For any philosophers out there, the language I’m perhaps slightly clumsily adopting here, and particularly my use of the word ‘dwell’, is consciously Heideggerian. But you don’t need to know about Martin Heidegger’s philosophy (and I’m certainly no expert, in case you’re wondering) to know what I mean here; I think anyone who’s ridden a bike a lot will understand what I’m saying. I remember a few year’s ago talking with Steve Carroll, organiser of the Ardgay 400 km Audax in the far north of Scotland, and getting that same sense from him – that people who ride bikes a lot start to feel very much at home on their bikes; for them, cycling is a primary way of ‘being-in-the-world’, of experiencing and orienting to the world; in short, of dwelling.

We might extend this notion of dwelling on bikes to a shared, cultural level. Clearly, for example, the Dutch know a thing or two about dwelling on bikes – they sit much more comfortably on bikes than do most of the rest of the world. They learn to dwell on bikes in ways which we don’t, yet, in the UK. Their experience of the world will differ, to that extent, from ours – their collective orientation to the world will be much more from the cyclist’s point-of-view (homogenising, for a moment, ‘the cyclist’s point-of-view’, for there is never just the one), and this will – and indeed we can say that it has – permeate through to the design, planning and use of the transport and wider built environments. Although beyond these rudimentary early ruminations I’ve not done this, and it could of course be a dead-end, I suspect that taking this dwelling perspective and applying it to thinking about  how to promote cycling might be reasonably productive … How do we not just get people cycling, but help people to sit comfortably on bikes, to learn to see and experience the world from the saddle of a bicycle? How do we turn our towns and cities into places where dwelling on a bike makes sense, and can become – as it is to some extent (though of course they can always do much better!) for the Dutch – second-nature? This isn’t simply about getting people on bikes, then. It’s both more important and more subtle than that; it’s about making bikes the furniture through which people move around, so that they are comfortable on their bikes and comfortable on their travels around town, city and countryside … Cycling becomes a primary way of fitting oneself into the world …

… When I say ‘we dwell on bikes’, then, I’m not referring to the way in which – when we meet up with other cycling enthusiasts – we tend pretty quickly to become friends, though that’s also important. During those kinds of encounter we orientate to our shared passion, and find common ground, even if that common ground is sometimes based on disagreement (which kind of cycling or bike is best; who’s the greatest cyclist of all time; where’s the best place on the planet to ride a bicycle, etc). That’s a quite lovely and special way in which we dwell on, and in, cycling, and one of the reasons why – I think – cycling inspires such passion – cycling is a passport to companionship of the most precious kind. But the dwelling to which I’m referring here is much more to do with actual physical occupancy of the cycle, and how that makes us as distinctive individuals.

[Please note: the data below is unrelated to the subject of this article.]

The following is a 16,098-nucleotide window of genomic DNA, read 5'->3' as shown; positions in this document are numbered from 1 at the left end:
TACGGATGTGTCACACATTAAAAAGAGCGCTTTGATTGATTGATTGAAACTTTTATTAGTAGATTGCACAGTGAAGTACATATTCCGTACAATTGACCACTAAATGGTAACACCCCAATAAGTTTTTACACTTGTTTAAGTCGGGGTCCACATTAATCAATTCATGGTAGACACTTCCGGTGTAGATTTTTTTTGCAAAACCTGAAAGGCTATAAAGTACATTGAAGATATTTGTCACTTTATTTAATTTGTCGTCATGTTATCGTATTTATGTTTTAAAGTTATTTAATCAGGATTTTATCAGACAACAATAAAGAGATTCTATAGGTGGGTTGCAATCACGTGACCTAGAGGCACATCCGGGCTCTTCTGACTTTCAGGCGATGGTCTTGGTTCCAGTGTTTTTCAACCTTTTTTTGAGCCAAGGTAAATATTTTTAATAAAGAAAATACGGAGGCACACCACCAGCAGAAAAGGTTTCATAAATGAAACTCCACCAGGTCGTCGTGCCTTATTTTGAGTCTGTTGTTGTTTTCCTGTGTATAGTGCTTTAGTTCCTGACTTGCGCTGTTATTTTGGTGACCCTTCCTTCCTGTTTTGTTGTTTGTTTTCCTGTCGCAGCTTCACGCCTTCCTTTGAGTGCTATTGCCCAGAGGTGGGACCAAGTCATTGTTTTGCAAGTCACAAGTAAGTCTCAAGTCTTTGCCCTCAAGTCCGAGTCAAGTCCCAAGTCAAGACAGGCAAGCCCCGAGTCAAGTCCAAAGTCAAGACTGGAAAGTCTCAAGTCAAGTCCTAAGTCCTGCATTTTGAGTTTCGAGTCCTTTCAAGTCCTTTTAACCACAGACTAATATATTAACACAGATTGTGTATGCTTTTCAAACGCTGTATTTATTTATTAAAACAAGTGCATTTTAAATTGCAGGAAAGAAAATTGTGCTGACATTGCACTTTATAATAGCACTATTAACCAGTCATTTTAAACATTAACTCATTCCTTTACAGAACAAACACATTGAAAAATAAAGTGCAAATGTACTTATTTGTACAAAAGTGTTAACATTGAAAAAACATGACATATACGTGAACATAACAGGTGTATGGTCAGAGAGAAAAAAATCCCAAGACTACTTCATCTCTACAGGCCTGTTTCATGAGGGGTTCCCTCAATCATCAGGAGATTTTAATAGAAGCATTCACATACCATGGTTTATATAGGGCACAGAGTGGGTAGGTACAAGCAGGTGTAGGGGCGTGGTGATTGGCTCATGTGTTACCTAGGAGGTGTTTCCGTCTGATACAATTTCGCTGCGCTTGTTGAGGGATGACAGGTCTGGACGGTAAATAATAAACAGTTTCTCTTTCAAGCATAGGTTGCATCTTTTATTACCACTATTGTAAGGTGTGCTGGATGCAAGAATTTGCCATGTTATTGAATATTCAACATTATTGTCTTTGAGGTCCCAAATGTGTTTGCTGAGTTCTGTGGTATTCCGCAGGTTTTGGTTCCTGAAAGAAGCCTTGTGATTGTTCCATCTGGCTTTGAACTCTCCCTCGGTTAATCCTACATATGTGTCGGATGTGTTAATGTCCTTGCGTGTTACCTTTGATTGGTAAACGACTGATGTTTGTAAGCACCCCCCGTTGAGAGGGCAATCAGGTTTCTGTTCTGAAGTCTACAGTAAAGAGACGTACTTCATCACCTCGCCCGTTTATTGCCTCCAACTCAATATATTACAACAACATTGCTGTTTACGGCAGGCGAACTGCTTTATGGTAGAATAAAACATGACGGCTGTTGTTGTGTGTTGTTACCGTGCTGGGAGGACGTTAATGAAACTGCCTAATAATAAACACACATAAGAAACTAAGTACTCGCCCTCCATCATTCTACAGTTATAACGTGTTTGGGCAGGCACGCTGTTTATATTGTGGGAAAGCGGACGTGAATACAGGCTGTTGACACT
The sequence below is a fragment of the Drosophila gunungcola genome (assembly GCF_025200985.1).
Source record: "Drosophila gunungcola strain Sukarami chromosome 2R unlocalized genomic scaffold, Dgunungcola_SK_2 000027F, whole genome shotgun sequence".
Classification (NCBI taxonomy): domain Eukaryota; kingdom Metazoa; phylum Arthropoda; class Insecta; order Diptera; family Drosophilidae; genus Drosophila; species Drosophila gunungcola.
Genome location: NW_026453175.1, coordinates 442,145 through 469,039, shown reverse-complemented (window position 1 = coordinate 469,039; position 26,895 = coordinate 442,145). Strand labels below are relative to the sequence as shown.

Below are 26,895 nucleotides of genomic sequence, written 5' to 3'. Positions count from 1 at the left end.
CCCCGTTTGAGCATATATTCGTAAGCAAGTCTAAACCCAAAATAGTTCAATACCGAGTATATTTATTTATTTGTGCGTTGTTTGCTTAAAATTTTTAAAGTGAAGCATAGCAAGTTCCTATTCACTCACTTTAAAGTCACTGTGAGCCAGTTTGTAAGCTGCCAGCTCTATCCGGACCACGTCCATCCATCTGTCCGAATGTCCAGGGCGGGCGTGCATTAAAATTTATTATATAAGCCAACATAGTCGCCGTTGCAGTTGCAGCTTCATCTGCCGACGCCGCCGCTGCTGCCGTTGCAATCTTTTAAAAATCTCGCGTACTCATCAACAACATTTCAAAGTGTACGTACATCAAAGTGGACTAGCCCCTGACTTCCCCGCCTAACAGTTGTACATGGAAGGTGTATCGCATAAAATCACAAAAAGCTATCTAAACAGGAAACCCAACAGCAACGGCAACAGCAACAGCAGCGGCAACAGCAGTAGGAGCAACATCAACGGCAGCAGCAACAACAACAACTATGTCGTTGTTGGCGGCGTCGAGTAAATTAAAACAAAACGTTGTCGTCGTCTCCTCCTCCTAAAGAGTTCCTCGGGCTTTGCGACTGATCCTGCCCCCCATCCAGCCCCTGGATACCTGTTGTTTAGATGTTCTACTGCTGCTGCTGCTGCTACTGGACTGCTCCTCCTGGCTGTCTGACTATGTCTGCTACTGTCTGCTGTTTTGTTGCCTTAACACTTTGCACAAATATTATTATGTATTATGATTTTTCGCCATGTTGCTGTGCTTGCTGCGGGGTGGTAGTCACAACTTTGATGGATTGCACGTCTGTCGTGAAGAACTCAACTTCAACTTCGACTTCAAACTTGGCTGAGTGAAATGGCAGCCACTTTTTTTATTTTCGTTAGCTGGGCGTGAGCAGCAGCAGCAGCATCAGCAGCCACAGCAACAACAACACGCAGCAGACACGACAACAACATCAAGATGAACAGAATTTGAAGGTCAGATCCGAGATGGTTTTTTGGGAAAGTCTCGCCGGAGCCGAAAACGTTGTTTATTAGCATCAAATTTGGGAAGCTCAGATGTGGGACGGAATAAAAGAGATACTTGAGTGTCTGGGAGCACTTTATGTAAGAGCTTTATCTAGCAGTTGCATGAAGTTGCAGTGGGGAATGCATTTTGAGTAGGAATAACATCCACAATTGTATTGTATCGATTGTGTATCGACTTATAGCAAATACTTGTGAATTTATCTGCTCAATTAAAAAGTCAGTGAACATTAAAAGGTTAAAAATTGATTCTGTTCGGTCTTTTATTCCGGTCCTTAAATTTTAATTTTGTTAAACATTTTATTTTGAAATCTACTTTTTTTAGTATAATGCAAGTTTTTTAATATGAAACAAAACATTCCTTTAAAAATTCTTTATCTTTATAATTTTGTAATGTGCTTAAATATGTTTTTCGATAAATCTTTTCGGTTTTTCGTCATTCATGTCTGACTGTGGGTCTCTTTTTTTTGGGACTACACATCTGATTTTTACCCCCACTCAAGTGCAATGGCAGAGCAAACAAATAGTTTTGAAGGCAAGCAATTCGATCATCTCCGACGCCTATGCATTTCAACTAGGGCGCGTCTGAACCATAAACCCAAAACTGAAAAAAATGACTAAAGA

From Gressingham I took the little lane north up towards the Carnforth to Kirkby road. As I came up to the junction, a lone cyclist went by, heading like me towards Kirkby. He looked so neat and tidy, his Carradice saddlebag beautifully packed, his rainwear rolled and tied impeccably to its top. He appeared so very comfortable in the world, and again I was jolted. Only three weeks away from it, but how I’ve missed what ‘old-timers’ still sometimes call ‘the fellowship of the wheel’! Cycling is always sociable, there are many inherently sociable things about it. But out beyond the city limits exists a special type of camaraderie. It’s based on a tacit knowledge that you hold something in common even if (and usually, you don’t) you never have the chance to talk. It’s a communion achieved through a shared love – a demonstrable love, because you’re out there, doing it – for cycling.

I rode up alongside him as we descended, alone but together now, for a moment, to Arkholme, where I was due to turn north. He was off up to Killington reservoir alongside the M6, near Sedbergh. He’d come from “t’other side of Garstang”. He was at least 20, quite possibly 30, years my senior. He reminded me of my Grandpa, though he’s been dead almost 30 years and I never saw him on a bike. Something to do with grace, dignity and integrity, I think …

We congratulated one another on being out in such superb weather. After I left him to his journey, and continued on my own, I silently congratulated myself on riding a bike … and today, a day later, I’m still feeling the wonderful effects of being back on my bike. God, I love cycling …